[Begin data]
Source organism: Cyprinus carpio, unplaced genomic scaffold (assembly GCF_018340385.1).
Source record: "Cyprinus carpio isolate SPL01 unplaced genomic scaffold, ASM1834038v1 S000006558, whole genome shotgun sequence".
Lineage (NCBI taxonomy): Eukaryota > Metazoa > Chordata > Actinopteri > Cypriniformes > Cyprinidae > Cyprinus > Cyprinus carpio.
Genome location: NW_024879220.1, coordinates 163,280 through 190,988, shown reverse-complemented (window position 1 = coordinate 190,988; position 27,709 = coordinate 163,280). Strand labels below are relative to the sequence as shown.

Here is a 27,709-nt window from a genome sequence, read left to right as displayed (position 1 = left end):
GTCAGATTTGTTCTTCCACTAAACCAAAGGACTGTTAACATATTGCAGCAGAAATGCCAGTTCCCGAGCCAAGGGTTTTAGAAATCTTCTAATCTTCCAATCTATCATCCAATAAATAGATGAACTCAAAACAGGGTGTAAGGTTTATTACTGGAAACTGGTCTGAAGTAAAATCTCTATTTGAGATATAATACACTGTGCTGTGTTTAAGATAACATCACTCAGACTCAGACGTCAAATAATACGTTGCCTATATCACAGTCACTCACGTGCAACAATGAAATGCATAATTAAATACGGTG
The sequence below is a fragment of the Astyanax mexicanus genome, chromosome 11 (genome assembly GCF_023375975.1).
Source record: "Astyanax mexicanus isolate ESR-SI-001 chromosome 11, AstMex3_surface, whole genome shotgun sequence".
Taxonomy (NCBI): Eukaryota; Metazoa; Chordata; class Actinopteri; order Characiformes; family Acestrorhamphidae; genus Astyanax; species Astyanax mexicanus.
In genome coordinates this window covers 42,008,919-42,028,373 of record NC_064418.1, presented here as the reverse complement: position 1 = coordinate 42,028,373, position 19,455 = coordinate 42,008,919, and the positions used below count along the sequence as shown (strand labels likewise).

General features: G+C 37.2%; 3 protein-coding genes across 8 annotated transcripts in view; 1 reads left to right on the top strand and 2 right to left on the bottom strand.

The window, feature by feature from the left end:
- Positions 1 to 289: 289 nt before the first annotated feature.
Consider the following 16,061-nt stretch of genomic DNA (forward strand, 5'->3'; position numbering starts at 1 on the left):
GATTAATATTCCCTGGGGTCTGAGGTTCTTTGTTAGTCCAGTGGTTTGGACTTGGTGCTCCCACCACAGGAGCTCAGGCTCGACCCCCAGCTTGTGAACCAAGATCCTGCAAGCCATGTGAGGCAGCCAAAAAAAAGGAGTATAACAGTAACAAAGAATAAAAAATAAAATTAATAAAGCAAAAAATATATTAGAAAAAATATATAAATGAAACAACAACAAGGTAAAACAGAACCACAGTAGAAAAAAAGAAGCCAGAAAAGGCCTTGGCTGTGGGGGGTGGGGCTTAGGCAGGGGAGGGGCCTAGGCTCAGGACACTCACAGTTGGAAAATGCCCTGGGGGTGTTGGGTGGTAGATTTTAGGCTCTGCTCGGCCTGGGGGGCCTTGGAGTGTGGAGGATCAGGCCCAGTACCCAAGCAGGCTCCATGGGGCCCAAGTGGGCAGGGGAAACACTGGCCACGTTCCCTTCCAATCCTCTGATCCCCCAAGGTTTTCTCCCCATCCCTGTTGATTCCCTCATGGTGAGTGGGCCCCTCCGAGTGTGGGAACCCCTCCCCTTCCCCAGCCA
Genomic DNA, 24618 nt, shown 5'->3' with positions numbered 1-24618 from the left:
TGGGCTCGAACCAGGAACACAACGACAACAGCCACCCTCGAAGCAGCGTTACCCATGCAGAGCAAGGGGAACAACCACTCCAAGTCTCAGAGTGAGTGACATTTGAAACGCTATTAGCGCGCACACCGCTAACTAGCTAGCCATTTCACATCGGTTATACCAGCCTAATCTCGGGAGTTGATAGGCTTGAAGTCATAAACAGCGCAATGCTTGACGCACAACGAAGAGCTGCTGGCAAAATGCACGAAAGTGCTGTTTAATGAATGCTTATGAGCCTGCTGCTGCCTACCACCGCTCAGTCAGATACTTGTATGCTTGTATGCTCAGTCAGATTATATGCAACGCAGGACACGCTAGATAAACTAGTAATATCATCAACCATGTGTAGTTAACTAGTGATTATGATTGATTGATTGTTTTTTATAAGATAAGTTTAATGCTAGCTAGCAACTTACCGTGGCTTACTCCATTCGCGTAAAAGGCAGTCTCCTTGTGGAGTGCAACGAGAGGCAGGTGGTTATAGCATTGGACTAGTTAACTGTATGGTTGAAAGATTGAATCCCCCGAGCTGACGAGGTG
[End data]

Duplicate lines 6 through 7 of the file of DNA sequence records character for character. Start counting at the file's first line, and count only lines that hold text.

GTCAGATTTGTTCTTCCACTAAACCAAAGGACTGTTAACATATTGCAGCAGAAATGCCAGTTCCCGAGCCAAGGGTTTTAGAAATCTTCTAATCTTCCAATCTATCATCCAATAAATAGATGAACTCAAAACAGGGTGTAAGGTTTATTACTGGAAACTGGTCTGAAGTAAAATCTCTATTTGAGATATAATACACTGTGCTGTGTTTAAGATAACATCACTCAGACTCAGACGTCAAATAATACGTTGCCTATATCACAGTCACTCACGTGCAACAATGAAATGCATAATTAAATACGGTG
The sequence below is a fragment of the Astyanax mexicanus genome, chromosome 11 (genome assembly GCF_023375975.1).